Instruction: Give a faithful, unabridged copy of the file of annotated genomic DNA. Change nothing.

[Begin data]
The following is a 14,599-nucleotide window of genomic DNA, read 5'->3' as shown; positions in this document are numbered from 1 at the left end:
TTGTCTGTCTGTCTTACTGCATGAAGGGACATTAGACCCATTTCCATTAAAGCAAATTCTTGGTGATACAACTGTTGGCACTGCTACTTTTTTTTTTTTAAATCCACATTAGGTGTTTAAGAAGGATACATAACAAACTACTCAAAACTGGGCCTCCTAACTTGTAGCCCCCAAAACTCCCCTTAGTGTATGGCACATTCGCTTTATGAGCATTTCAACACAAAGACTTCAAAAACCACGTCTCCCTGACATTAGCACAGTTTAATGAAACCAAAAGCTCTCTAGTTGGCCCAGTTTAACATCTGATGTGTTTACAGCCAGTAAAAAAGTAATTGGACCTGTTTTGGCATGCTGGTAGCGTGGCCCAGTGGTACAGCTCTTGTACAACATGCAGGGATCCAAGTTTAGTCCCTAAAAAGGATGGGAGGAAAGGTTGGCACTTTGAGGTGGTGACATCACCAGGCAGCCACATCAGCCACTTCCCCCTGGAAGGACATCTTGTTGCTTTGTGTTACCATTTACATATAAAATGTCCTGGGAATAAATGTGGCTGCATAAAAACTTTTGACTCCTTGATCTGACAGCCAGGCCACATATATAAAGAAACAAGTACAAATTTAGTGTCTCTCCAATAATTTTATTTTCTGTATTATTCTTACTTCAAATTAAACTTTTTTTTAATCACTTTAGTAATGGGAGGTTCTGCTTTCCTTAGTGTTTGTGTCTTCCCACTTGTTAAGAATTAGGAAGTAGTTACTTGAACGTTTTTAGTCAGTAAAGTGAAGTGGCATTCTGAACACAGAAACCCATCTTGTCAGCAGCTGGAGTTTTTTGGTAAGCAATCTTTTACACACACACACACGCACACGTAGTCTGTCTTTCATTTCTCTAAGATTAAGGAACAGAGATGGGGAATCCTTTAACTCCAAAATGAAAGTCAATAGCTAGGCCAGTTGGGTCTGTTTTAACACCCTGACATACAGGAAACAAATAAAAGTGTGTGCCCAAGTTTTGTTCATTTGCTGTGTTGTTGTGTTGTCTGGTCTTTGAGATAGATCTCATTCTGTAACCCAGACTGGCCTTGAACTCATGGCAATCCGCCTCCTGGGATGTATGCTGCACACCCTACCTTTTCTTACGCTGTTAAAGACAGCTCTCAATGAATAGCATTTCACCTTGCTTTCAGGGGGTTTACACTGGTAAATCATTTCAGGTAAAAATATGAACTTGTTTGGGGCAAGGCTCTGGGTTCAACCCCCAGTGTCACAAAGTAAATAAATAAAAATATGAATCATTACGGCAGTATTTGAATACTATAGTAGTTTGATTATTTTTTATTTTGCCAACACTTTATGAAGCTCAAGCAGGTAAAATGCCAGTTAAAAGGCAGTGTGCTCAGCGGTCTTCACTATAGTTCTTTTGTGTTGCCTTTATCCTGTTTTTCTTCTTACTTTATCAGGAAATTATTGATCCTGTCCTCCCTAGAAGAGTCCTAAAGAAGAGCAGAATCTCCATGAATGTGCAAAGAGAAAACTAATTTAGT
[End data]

The following is a 14,599-nucleotide window of genomic DNA, read 5'->3' as shown; positions in this document are numbered from 1 at the left end:
TTGTCTGTCTGTCTTACTGCATGAAGGGACATTAGACCCATTTCCATTAAAGCAAATTCTTGGTGATACAACTGTTGGCACTGCTACTTTTTTTTTTTTAAATCCACATTAGGTGTTTAAGAAGGATACATAACAAACTACTCAAAACTGGGCCTCCTAACTTGTAGCCCCCAAAACTCCCCTTAGTGTATGGCACATTCGCTTTATGAGCATTTCAACACAAAGACTTCAAAAACCACGTCTCCCTGACATTAGCACAGTTTAATGAAACCAAAAGCTCTCTAGTTGGCCCAGTTTAACATCTGATGTGTTTACAGCCAGTAAAAAAGTAATTGGACCTGTTTTGGCATGCTGGTAGCGTGGCCCAGTGGTACAGCTCTTGTACAACATGCAGGGATCCAAGTTTAGTCCCTAAAAAGGATGGGAGGAAAGGTTGGCACTTTGAGGTGGTGACATCACCAGGCAGCCACATCAGCCACTTCCCCCTGGAAGGACATCTTGTTGCTTTGTGTTACCATTTACATATAAAATGTCCTGGGAATAAATGTGGCTGCATAAAAACTTTTGACTCCTTGATCTGACAGCCAGGCCACATATATAAAGAAACAAGTACAAATTTAGTGTCTCTCCAATAATTTTATTTTCTGTATTATTCTTACTTCAAATTAAACTTTTTTTTAATCACTTTAGTAATGGGAGGTTCTGCTTTCCTTAGTGTTTGTGTCTTCCCACTTGTTAAGAATTAGGAAGTAGTTACTTGAACGTTTTTAGTCAGTAAAGTGAAGTGGCATTCTGAACACAGAAACCCATCTTGTCAGCAGCTGGAGTTTTTTGGTAAGCAATCTTTTACACACACACACACGCACACGTAGTCTGTCTTTCATTTCTCTAAGATTAAGGAACAGAGATGGGGAATCCTTTAACTCCAAAATGAAAGTCAATAGCTAGGCCAGTTGGGTCTGTTTTAACACCCTGACATACAGGAAACAAATAAAAGTGTGTGCCCAAGTTTTGTTCATTTGCTGTGTTGTTGTGTTGTCTGGTCTTTGAGATAGATCTCATTCTGTAACCCAGACTGGCCTTGAACTCATGGCAATCCGCCTCCTGGGATGTATGCTGCACACCCTACCTTTTCTTACGCTGTTAAAGACAGCTCTCAATGAATAGCATTTCACCTTGCTTTCAGGGGGTTTACACTGGTAAATCATTTCAGGTAAAAATATGAACTTGTTTGGGGCAAGGCTCTGGGTTCAACCCCCAGTGTCACAAAGTAAATAAATAAAAATATGAATCATTACGGCAGTATTTGAATACTATAGTAGTTTGATTATTTTTTATTTTGCCAACACTTTATGAAGCTCAAGCAGGTAAAATGCCAGTTAAAAGGCAGTGTGCTCAGCGGTCTTCACTATAGTTCTTTTGTGTTGCCTTTATCCTGTTTTTCTTCTTACTTTATCAGGAAATTATTGATCCTGTCCTCCCTAGAAGAGTCCTAAAGAAGAGCAGAATCTCCATGAATGTGCAAAGAGAAAACTAATTTAGT